As shown in FIG. 17, the power line transceiver 401 includes an ultra-wideband (UWB) wire media transceiver 405. The power line transceiver 401 may also include a wireless transceiver 403 that has an ultra-wideband antenna 404. Alternatively, the power line transceiver 401 may have a single transceiver (not shown) that includes an ultra-wideband antenna 404, with the single transceiver constructed to transmit and receive both wired and wireless UWB pulses, or signals.

Thus, the power line transceiver 401 may communicate with the gateway 300 through the structure's power lines, or wirelessly. The power line transceiver 401 may function as a relay, by forwarding wireless UWB pulses, or signals through the power line to a UWB enabled device that is coupled to the power line transceiver 401.

Referring to FIG. 18, the coaxial transceiver 316 may also function as a data relay. The coaxial transceiver 316 includes a female coaxial (coax) connector 318, a male coax connector 320, a wireless transceiver 322 and a wire transceiver 324. The coaxial transceiver 316 may receive either ultra-wideband data wirelessly or through the coaxial cable. In addition, the coaxial transceiver 316 may receive data that is formatted using conventional, narrowband protocols through the coax cable, and subsequently transmit the data using ultra-wideband technology (UWB), as described herein. Alternatively, the coaxial transceiver 316 may receive UWB-formatted data from the gateway 300, and re-transmit the data, either wirelessly, or through the coaxial cable.

Similarly, as shown in FIG. 19, the phone line, or CAT 5 transceiver 328 may also function as a data relay. The CAT 5 transceiver 328 includes a female connector 330, a male connector 332, a wireless transceiver 334 and a wire transceiver 336. The CAT 5 transceiver 328 may receive either ultra-wideband data wirelessly or through the CAT 5 cable. In addition, the CAT 5 transceiver 328 may receive data that is formatted using conventional, narrowband protocols through the CAT 5 cable, and subsequently transmit the data using ultra-wideband technology (UWB), as described herein. Alternatively, the CAT 5 transceiver 328 may receive UWB-formatted data from the gateway 300, and re-transmit the data, either wirelessly, or through the coaxial cable. It will be appreciated that other types of connectors may be employed in this embodiment. For example, CAT 7, CAT 4, CAT 3, CAT 2, CAT 1, and other types of wire connectors may be employed.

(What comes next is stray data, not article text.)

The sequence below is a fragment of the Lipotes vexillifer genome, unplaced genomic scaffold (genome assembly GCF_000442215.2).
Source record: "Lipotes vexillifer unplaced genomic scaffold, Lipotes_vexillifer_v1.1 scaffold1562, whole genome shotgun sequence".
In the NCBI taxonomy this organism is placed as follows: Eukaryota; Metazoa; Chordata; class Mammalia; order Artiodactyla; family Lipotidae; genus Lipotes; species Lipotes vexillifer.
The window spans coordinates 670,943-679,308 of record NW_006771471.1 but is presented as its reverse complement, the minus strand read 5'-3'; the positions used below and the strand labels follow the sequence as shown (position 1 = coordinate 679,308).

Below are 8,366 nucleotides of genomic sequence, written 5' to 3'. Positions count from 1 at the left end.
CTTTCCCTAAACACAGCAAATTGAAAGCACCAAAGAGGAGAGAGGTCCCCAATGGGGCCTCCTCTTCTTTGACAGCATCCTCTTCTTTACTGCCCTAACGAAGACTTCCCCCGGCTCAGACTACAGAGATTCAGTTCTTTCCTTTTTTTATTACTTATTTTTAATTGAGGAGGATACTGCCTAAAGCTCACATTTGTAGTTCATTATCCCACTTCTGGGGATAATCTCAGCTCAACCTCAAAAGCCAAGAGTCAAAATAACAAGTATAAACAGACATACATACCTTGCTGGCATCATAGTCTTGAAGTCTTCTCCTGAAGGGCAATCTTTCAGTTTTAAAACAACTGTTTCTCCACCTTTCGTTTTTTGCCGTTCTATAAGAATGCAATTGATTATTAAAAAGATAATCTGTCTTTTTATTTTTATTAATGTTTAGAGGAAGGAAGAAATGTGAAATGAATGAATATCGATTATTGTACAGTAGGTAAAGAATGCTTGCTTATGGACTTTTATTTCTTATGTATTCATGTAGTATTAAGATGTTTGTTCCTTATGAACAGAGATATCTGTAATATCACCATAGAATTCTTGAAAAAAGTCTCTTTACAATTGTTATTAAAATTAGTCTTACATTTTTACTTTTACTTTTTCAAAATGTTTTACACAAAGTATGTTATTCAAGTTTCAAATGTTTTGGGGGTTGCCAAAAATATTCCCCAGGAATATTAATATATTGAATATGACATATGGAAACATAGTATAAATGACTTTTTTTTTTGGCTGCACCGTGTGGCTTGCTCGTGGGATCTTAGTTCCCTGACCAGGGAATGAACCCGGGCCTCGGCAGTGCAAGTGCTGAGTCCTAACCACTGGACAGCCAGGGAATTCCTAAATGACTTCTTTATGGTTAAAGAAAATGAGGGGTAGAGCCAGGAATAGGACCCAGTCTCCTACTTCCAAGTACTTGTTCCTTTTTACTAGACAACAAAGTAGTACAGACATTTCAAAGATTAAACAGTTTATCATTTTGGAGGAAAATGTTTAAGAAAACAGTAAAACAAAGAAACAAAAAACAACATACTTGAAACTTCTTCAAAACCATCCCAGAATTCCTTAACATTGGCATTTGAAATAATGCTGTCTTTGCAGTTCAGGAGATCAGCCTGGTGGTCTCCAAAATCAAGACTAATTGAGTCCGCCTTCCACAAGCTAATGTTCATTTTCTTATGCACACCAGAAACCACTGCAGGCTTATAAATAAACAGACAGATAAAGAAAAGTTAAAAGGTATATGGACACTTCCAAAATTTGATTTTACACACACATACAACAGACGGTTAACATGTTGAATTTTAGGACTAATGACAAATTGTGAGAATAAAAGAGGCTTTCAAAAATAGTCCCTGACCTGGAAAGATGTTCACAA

In one envisioned method of operation, the gateway 300 receives and segments a communication signal, that may be either a conventional, narrowband signal or an UWB signal. Functions performed by the gateway 300 include receiving, transmitting, I/O control, routing, addressing, modulation, demodulation, load balancing, appropriate UWB pulse width and envelope shape determination for the media, appropriate pulse recurrence frequency, or pulse transmission rate determination, buffering and reformatting incoming data for reception and transmission into other conductive media capable of supporting UWB transmissions. It is anticipated that the received data may or may not include UWB formatted data.